Although the bill is one more step towards eliminating this policy, the more it’s known the more controversy it should cause. America shouldn’t be punishing its Olympians for representing our country with pride by winning medals; we should instead encourage our Olympians (and eliminate their taxes on medals.)

Emily Thompson is the author of the economically focused SouthernStyleMusings, where this article was originally posted. To read more of her “musings” go to

Passing Xenia Schools Income Tax Replacement Levy: The Bottom Line

By Daniel Downs

Xenia Community School officials want residents to agree with their plan to replace the current one-half percent income tax with a 1.5 earned income tax levy. The difference between the two is relatively simple. With the current income tax, earned compensation and unearned compensation is taxed. Earned compensation includes wages, salaries, commissions, tips, after-expenses business profits, and similar types of income. Unearned income consists of pensions, public assistance, unemployment, investment income, and similar types of income. With an earned income tax, only earned compensation is taxed.

Why do school officials want to replace the current income tax with an earned income tax? Is it to help the elderly on fixed incomes or the poor on public assistance? Do they make doing business in Xenia less costly? An earned income tax would benefit them all. However, the bottom line is not making taxation more equitable nor is to help the poor. The poor wage earner ends up with less money.

The bottom line is this: The proposed tax levy is the fast-track to a $6.4 million budget surplus in four years. Literally, this figure is the last line of the school district’s five year financial forecast. School officials apparently want to have about the same amount in the bank as they prior to the recession. In 2009, the school district had over $6 million in the bank. In 2008, the bank balance was over $5 million and $4 million in 2007. Without the new income tax levy the budget surplus is estimated to be $1.875 million in four years, which is a little less than the surplus balance reported in 2006.

Why do school officials want $6 million in the bank? One reason is state and federal banks pay interest. However, the interest usually is little more than the rate of inflation. Right now, the inflation rate is somewhere between 1-2 percent. Another reason is cash flow. Money collected from the earned income tax would get into the school district’s bank account much quicker than if another property tax was levied. Still another reason is that a fat bank account generates more money to spend with less stress. It must be stressful having to deal with increasing employee salaries and benefits as well as buying new buses, equipment, furniture, trips and other perks during a global recession.

The school district’s five year forecast appears to be based on the belief that the economy will have recovered to pre-recession levels of growth and productivity. That is not the case. No serious government economist, private sector economist or financial expert expects such a return by 2016. The Congressional Budget Office does not. Economist Nouriel Roubini sees more recessionary clouds in the American as well as global horizon. And, accountant and financial adviser Rob Clarfeld also cautions investors about the global recession.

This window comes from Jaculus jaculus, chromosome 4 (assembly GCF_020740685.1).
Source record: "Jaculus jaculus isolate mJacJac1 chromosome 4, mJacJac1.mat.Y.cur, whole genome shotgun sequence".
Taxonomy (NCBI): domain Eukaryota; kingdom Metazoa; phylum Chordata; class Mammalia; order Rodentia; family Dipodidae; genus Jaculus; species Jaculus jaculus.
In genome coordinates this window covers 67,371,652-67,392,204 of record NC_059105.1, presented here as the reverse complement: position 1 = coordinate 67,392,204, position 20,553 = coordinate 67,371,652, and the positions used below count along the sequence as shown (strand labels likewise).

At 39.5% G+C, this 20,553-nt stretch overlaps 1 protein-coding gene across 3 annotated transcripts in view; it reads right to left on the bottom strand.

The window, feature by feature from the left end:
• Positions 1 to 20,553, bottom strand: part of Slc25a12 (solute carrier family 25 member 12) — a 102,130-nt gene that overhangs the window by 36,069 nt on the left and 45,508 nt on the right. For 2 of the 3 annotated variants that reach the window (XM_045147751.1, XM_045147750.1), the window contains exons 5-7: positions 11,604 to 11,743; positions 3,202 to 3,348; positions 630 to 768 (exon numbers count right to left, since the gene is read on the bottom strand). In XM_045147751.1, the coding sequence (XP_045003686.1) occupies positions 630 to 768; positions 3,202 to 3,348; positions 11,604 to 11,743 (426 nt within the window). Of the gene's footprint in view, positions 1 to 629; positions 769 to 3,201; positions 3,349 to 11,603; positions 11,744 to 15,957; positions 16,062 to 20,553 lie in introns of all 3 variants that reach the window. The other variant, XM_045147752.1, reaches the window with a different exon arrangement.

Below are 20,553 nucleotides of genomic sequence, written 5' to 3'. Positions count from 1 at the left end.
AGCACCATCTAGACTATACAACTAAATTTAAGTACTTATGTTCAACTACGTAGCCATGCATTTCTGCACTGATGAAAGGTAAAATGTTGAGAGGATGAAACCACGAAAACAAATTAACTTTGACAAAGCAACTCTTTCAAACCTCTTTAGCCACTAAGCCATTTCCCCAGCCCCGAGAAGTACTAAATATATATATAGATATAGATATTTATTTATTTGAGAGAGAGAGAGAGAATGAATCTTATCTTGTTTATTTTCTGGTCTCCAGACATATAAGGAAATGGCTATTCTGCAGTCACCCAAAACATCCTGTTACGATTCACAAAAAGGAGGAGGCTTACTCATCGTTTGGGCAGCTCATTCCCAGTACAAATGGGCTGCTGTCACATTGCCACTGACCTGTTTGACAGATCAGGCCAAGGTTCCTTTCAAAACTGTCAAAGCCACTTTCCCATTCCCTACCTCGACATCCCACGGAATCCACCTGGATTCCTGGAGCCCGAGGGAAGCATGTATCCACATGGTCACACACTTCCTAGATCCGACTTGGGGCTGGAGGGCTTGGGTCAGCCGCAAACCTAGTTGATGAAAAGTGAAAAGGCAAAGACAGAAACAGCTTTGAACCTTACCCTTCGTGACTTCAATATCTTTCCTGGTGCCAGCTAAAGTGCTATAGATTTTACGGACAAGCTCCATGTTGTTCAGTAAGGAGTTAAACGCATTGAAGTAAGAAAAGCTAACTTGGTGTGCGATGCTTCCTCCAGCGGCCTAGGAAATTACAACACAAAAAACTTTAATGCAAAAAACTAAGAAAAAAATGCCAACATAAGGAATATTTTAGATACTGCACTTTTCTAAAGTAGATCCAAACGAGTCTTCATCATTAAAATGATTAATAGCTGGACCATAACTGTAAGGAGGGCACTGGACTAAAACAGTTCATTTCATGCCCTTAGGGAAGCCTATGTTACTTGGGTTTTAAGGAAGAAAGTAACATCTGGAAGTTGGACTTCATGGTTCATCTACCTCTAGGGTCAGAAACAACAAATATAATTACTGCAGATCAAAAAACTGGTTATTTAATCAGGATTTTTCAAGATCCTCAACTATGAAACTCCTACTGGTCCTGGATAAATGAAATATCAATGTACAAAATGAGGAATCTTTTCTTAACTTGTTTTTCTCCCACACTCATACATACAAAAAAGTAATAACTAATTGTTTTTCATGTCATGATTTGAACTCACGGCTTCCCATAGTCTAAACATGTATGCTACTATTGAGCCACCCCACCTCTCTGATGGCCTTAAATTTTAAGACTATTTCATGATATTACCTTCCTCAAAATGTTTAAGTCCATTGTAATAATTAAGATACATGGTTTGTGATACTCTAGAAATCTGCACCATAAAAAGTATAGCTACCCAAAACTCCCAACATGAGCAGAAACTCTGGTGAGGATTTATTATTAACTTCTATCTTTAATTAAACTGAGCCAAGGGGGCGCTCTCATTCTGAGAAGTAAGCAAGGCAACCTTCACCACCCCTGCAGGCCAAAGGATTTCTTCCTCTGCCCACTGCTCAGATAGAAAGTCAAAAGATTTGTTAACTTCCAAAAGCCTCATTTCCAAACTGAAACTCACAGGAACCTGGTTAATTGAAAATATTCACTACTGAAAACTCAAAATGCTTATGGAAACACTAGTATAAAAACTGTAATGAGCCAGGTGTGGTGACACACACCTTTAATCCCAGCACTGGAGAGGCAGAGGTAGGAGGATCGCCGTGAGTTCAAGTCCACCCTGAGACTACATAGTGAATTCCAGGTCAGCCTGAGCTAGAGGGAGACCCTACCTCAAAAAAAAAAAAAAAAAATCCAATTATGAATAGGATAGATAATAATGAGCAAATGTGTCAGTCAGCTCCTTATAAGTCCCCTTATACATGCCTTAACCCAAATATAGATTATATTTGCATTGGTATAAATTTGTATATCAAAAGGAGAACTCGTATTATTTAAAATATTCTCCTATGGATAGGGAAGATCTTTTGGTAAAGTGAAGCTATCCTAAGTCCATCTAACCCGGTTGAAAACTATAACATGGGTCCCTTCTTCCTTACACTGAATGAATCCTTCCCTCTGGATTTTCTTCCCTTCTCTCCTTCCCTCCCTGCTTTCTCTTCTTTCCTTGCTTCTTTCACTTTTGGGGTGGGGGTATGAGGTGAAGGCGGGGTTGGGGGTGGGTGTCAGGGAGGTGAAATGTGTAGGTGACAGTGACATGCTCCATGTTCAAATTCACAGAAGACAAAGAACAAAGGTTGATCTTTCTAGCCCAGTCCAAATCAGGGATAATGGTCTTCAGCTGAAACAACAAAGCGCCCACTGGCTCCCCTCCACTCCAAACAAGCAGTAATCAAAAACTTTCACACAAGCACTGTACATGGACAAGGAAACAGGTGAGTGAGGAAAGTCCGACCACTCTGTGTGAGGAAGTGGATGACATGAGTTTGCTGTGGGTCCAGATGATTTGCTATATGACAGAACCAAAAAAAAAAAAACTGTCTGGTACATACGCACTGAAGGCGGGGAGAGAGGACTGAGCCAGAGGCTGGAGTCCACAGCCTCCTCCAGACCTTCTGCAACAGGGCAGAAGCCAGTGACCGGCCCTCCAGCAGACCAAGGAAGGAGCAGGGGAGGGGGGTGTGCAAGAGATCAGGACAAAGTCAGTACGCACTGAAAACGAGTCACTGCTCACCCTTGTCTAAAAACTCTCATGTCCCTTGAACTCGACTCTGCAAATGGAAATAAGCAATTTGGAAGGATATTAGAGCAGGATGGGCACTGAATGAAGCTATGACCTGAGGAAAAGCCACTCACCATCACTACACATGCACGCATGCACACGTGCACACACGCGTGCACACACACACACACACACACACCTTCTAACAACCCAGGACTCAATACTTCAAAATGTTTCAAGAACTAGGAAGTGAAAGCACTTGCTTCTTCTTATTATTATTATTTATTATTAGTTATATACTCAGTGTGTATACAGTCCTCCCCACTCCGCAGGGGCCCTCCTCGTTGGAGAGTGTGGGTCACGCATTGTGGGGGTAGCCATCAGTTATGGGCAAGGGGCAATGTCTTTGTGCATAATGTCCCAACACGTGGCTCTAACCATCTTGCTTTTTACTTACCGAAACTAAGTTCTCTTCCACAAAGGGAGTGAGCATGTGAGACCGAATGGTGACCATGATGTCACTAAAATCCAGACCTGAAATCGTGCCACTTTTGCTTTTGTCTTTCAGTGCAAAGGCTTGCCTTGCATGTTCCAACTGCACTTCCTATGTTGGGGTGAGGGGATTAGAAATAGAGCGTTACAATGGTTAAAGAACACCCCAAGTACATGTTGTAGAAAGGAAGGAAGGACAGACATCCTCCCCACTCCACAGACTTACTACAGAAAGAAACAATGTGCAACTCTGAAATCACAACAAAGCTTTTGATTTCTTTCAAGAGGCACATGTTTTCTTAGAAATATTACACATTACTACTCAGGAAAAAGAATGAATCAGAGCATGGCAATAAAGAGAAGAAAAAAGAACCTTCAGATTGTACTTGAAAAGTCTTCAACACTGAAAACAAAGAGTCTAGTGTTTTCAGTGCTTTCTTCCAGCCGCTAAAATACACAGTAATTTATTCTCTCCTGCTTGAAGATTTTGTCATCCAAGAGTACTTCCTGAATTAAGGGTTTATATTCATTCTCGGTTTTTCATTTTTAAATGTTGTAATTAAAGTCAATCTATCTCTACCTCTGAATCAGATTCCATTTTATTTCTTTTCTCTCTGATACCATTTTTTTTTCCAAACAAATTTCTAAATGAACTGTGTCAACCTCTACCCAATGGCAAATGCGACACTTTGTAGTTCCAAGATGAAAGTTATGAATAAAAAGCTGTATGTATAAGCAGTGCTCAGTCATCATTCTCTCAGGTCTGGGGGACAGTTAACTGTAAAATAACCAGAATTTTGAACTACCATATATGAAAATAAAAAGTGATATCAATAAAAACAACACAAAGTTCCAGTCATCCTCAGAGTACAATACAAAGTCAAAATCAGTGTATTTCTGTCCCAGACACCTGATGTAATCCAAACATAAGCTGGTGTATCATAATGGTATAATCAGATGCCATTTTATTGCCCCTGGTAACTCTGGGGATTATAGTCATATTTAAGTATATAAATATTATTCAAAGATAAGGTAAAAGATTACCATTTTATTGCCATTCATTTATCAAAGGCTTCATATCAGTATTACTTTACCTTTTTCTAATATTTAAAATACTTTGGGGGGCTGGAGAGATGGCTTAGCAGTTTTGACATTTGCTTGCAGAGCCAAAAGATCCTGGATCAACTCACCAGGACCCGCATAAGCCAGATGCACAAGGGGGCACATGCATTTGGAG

Like many others, Congressional Budget Office economists estimate unemployment to still be 8 percent in 2015 and maybe 6.6 percent by 2016. However, it all depends on what the Europeans, U.S. Congress, and the newly elected president does. Many financial experts claim they are not actually fixing the housing, credit, and debt problems that created the economic crisis in the first place.

It should be remembered that the great depression lasted 10 years. During those years, the economy grew an annual average of a little over 1 percent with high unemployment. It looks like the liberals will achieve another 10 years of slow economic growth and high unemployment.

Again, the bottom line is that the school wants more money than it actually needs. Because of the economic uncertainty, giving the school officials all they want may prove to as problematic as two-story elementary schools. We just might get shoved down the stairs and loose all of our nickels and dimes.

If You Build It, They Paid for It

By Cameron Smith

President Obama recently noted that “[i]f you’ve been successful, you didn’t get there on your own.” But the President’s argument did not stop with the assertion that economic success fundamentally requires paying customers. Instead, the President essentially argued that the successful person somehow “owes” the government for the fact that he or she makes a good living.

For most businesses in America, making money is a fairly simple concept even if it is challenging to execute. In short, the business makes a product or provides a service that customers value more than the money in their pockets. As a result, the business profits and the customer receives something he or she values. But where is the government in that exchange?

The President argues that the business became successful in large part because of transportation infrastructure and an Internet created by the federal government. But this fundamentally begs the question of where the money for those projects came from.

Few will deny the utility of quality transportation infrastructure or the reach of the Internet, but the government did not generate the wealth that enabled those projects. While the Field of Dreams sentiment “if you build it, they will come” makes for great theater, it falls flat when applied to government action. A government’s resources simply do not exist outside the economy it taxes.

Unfortunately, the current revenue base of almost $2.5 trillion is not nearly enough grist for the Obama Administration’s political mill. In fact, the President’s most recent “budget” calls for an additional $1.3 trillion in debt. Stating that the wealthy need to pay a “little more” in order to trim federal deficits is such a serious understatement that it borders on falsehood.

In 2009, the last year for complete federal tax data, tax returns with an adjusted gross income of more than $200,000 incurred a total tax liability of almost $450 billion. Assuming that the President could increase the tax liability for these “wealthy” individuals by ten percent, the net gain to the federal government would be less than $50 billion, barely a drop in the bucket against what Washington is spending. In truth, President Obama would need to tax those with returns in excess of $200,000 at almost 50 percent of their total taxable income to trim even 25 percent of President Obama’s $1.4 trillion deficit in 2009.